Jamal Sims | Step Up 5 | Exclusive

jamal brown skynn

 Photo Credit: Brown Skynn

 Dance Mogul Magazine had the honor of interviewing one of the industry’s most sought out choreographers, Jamal Sims. It comes a time when it’s about helping others to succeed, and Mr. Sims was generous enough to advise dancers how to do that.

 Dance Mogul: Mr. Sims, are you currently getting ready to prepare for an audition now?

Jamal Sims:  Yeah. Actually, we’re waiting for the word for the next audition in L.A. It’s in Vancouver for right now.

Dance Mogul:  Okay, and as far as shooting, where would you prefer? Is it in Vancouver because the cost would be cheaper or is it the environment?

Jamal Sims: Oh yeah, definitely. They offer a tax break to them for the companies;  so up there, it’s cheaper, which means you can get more days to shoot when it comes to the total budget, so it’s cheaper. But I wouldn’t mind L.A. That’s where I’m from. I’ve never been able to shoot one of my dance movies in my home state; you know what I mean?

Dance Mogul: Yes, and do you think it would be easier for the talent to get there?

Jamal Sims: The talent is here; you know what I mean? Like, as far as dancers, when they really make the decision to do it, they usually move to New York or L.A. I would have loved to be able to stay here. One day, we will.

Dance Mogul:  What exactly are you looking for, specifically, because you’ve been around dance pretty much all your life, and you know after a while it’s like, what’s that new thing, what’s going to be new? It’s only so many ways you can spin on your head. It’s only so many ways you can do a pirouette.

Jamal Sims: Yeah, “the new.” That’s what I’m looking for. In the last movie, we were looking for a lot of group dancing. This one is going to be leaning towards individuality and uniqueness. When we’re looking to audition, I’m looking for a unique style and things that stand out, but they should be able to catch choreography as well.

Dance Mogul: When you’re looking at the dancers and you’re analyzing them, how do you judge them on dance itself? Because everybody’s interpretation of it is different based upon their influences and how they were brought up. How do you judge or determine “They got it!”, or how do you feel they can get it or they have the spirit of dance? How are you able to see that?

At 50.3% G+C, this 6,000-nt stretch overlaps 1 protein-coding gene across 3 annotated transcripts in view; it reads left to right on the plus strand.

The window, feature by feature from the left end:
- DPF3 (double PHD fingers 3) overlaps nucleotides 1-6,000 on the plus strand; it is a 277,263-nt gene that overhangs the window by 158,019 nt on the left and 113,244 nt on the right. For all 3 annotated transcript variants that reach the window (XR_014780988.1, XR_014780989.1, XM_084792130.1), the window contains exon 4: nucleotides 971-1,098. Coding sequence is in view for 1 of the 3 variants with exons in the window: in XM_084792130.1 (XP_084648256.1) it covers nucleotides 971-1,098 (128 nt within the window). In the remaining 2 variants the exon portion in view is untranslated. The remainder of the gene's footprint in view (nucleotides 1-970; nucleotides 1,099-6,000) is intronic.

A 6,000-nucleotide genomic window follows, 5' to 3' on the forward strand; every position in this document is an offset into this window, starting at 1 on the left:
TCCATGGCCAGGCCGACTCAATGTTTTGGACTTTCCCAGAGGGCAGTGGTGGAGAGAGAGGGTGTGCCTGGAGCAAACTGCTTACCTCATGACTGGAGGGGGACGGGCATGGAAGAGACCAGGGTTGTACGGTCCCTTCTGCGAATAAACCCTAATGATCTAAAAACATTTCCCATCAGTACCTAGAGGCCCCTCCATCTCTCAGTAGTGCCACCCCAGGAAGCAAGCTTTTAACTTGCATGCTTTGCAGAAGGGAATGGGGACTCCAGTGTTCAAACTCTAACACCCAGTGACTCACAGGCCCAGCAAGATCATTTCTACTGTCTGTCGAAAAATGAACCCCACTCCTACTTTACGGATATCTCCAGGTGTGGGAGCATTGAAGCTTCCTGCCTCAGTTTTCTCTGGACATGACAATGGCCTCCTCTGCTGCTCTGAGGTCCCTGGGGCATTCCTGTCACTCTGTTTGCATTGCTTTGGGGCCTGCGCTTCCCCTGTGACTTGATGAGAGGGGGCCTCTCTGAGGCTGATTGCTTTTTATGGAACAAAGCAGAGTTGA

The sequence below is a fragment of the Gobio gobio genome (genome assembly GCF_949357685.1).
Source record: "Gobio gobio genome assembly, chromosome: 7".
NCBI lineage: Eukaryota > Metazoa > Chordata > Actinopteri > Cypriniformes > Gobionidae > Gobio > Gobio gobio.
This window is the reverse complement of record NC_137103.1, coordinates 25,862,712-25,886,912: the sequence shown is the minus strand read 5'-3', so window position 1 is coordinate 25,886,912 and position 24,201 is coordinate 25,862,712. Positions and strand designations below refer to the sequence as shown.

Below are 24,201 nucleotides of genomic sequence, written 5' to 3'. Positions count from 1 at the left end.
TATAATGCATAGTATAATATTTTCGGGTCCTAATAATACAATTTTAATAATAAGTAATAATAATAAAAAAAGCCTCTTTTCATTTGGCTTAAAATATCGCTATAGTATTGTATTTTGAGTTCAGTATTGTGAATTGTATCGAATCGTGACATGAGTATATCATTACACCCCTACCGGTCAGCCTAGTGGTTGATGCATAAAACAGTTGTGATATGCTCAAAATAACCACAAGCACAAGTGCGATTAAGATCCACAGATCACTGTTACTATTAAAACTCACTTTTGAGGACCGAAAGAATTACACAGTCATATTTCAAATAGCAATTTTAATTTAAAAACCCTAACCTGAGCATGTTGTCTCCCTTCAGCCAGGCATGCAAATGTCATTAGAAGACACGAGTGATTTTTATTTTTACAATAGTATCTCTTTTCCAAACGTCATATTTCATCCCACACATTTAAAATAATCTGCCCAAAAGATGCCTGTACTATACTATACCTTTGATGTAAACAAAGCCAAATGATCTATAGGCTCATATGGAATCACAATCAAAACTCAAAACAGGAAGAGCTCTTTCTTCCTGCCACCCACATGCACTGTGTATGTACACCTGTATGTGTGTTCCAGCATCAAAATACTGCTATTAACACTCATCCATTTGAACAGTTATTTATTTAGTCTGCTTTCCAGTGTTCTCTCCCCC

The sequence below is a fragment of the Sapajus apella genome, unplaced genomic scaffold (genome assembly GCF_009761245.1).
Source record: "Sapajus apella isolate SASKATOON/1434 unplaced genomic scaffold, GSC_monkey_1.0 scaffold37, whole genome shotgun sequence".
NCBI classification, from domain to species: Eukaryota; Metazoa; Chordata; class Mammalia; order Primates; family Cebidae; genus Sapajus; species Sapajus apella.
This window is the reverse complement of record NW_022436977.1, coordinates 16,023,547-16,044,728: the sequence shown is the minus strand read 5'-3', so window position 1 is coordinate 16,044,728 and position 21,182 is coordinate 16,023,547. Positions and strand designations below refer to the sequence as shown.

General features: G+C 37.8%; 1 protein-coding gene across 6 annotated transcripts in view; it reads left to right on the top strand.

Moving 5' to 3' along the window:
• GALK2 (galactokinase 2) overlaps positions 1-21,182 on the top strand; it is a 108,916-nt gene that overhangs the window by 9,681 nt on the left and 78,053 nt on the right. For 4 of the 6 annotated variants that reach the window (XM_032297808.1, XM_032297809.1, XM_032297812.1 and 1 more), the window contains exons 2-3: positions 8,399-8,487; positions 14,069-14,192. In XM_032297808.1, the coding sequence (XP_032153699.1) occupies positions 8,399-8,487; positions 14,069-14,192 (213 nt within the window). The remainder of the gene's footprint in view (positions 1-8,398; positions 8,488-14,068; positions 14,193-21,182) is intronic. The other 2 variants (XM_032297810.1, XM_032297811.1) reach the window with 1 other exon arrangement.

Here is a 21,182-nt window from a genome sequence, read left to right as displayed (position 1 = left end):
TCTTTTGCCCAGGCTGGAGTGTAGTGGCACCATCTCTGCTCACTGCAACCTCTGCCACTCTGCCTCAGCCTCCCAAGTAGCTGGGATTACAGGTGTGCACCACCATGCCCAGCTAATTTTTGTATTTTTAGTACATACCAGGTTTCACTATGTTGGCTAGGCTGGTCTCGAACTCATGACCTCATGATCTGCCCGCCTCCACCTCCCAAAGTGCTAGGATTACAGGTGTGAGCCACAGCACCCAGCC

Jamal Sims:  I like to compare dancers to listening to music, like listening to a song. There are just some songs that just affect your mood; you know what I mean? So it’s the melody and lyrics, something that just grabs you, and you could almost feel like, “oh wow, I feel like this, so it feels like everybody else is going to feel like this,” you know? You can kind of tell a hit when it’s a hit, you know? So when I see dancing, and I watch them …and I think that you can watch people do the same exact stuff, but the way it’s performed and the feeling behind it and what makes them stand out; it makes you feel a certain way, it’s like, that’s the stuff I’m connecting with. When somebody can move me, that’s the best! You can see when a dancer is more than just a step.

Dance Mogul: Yes, I understand. Let’s say someone was between 18 and 21, and they wanted to audition, and they’re just, you know, fresh from the street… they’re not technically trained, but they have a love and a passion for dance that is just enormous. How would you go about advising them to audition for something as big as this, even though they might not be technically trained or professionally polished?

Jamal Sims: JUST COME! There’ve been so many people that I’ve used over the years that have done the same thing and they just come to an audition and have waited around and waited until they got their turn, until they got their chance to take the floor. They go for it and they stand out above the rest; not just because of their technically trained abilities, but because of the passion, you know? So I think that anybody that’s going to take the chance like that and is bold enough to take the floor, they have something. So I would just advise them to be calm when they hear about the audition. We’re still trying to figure out if we’re going to do the L.A. audition, so I’ll know more soon. This all just unfolded as of yesterday, so it’s really fresh and new. But, yeah, I’d stay calm. I remember being 18 and going to a Michael Jackson audition for “Remember the Time”. The audition was in the newspaper, and I didn’t have an agent at the time, I just went to work at the audition and I booked the job. So, it doesn’t matter what you’re doing, you’re doing it.